Brown water, sprinkled with floating patches of dry grass. When she pulled her feet out to step back up onto the porch, her legs would be plastered with debris. The air was electric. The air was alive. She was so, so young.

“It doesn’t happen much here,” she said and stared out at the clouds now, too. Giant, white, fluffy. But tonight they would bring lightning and thunder. The radio had been screeching shrill flash flood warnings all afternoon. “We get a little flooding, but nothing like you see on TV.”

She patted him on the shoulder in a comforting gesture, but he kept staring out at the sky, where the street seemed to shimmer in waves of thick, exhausting heat.

(Fiction and Photography by Kayleen Burdine)

Call for Submissions

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It’s that time again! El Portal is currently accepting submissions for its Fall 2017 issue. Fiction, nonfiction, flash fiction, poetry, photography, and art are all welcome internationally. Simultaneous submissions are welcome. Deadline 11:59pm, March 31st.

For Terms of Submission: Click Here

For Submission Guidelines: Click Here

The Spring 2017 issue is well on its way. Additionally, we recently released our Fall 2016 issue, which we’re proud to say is our best yet and includes a very talented array of writers, poets, photographers, and artists.

To check it out: Click Here

To check out previous issues of El Portal: Click Here

If you have any further questions about El Portal or the submission process, please feel free to email the editor at el.portal@enmu.edu.

Call for Submissions

IMG_7723 (1)

Photograph by Jade Smith

It’s that time again! El Portal is currently accepting submissions for its Fall 2017 issue. Fiction, nonfiction, flash fiction, poetry, photography, and art are all welcome internationally. Simultaneous submissions are welcome. Deadline 11:59pm, March 31st.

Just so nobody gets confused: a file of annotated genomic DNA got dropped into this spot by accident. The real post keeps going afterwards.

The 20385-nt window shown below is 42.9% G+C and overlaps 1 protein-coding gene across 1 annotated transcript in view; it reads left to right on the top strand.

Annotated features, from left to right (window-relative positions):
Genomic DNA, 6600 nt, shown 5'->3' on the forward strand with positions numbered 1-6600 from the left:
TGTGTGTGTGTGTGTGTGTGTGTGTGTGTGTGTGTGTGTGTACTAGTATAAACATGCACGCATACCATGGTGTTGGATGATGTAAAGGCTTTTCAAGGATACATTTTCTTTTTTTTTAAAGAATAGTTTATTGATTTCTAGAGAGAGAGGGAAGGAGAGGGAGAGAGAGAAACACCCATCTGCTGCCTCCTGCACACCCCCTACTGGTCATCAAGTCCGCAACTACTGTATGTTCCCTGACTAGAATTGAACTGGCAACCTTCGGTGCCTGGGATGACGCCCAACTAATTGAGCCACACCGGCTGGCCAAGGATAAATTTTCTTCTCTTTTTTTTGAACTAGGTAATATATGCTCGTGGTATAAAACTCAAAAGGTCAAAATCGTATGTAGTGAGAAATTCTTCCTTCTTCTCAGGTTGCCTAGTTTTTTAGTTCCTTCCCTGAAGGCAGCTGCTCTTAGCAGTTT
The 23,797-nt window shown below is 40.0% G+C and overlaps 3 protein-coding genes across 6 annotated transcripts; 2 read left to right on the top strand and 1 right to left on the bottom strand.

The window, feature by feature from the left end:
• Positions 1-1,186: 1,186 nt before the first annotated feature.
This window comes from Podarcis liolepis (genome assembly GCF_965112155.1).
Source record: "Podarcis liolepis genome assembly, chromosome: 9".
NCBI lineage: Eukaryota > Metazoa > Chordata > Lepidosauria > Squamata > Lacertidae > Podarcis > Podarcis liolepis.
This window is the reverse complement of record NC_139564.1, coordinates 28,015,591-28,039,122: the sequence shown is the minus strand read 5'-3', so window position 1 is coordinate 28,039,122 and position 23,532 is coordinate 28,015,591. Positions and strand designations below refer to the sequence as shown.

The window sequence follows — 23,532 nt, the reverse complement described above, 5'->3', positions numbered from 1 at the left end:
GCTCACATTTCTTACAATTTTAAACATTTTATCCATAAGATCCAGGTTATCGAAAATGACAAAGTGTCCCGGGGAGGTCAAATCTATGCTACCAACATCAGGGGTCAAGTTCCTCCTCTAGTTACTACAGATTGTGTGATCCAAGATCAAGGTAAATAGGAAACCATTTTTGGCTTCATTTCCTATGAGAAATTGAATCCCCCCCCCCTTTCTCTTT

For Terms of Submission: Click Here

For Submission Guidelines: Click Here

The Spring 2017 issue is well on its way. Additionally, we recently released our Fall 2016 issue, which we’re proud to say is our best yet and includes a very talented array of writers, poets, photographers, and artists.

To check it out: Click Here

To check out previous issues of El Portal: Click Here

If you have any further questions about El Portal or the submission process, please feel free to email the editor at el.portal@enmu.edu.

This is West – The Adventures of Toast Girl

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I found Jeanie playing hacky-sack with a circle of friends outside the theater building before school started and asked her to walk with me.

“This is going to be strange, and kind of embarrassing, but I have to tell you something,” I said as we walked.

“Claudia, you can tell me anything,” Jeanie said, concerned.

“OK,” I said, halting and looking around to make sure no one was listening. I took in a deep breath. “I can predict the future by reading the patterns in toast.”

“Toast?” Jeanie asked.

“Yeah. Toast patterns.”

“Like, bread toast?” she said, raising an eyebrow.

“Yes, Jeanie. Toast.”

Jeanie blinked at me, then shook her head. “That’s the stupidest thing I ever heard.”

“I know, but just listen,” I said, rubbing my thumb over my forearm. “This morning when I was having my breakfast I saw something bad. You can’t go to chemistry second period today. Seriously, something bad is going to happen.

“Wow.” Jeanie rolled her eyes. “That’s one of the more creative excuses I’ve heard for skipping class.”

“This isn’t about skipping class. It’s about avoiding danger,” I said.

“Sure, sure. The danger your toast told you about,” Jeanie said.

I stuffed my hands in my pockets and sighed.

“So, what?” she said, smirking. “Every morning you have a slice of toast and a peek into the future?”

“Yeah. Most mornings,” I said.

“If you can tell the future that way then why don’t you just eat toast all the time?” Jeanie asked.

“Well, bread is fattening,” I answered. “But that’s not the point. Please listen, Jeanie. You can’t go to chemistry class. Promise me.”

I pleaded to her with my eyes more than my words. Jeanie’s smile shrunk and she placed her hands on her hips.

“OK, Claudia, what happens?” she asked with a flick of her wrist.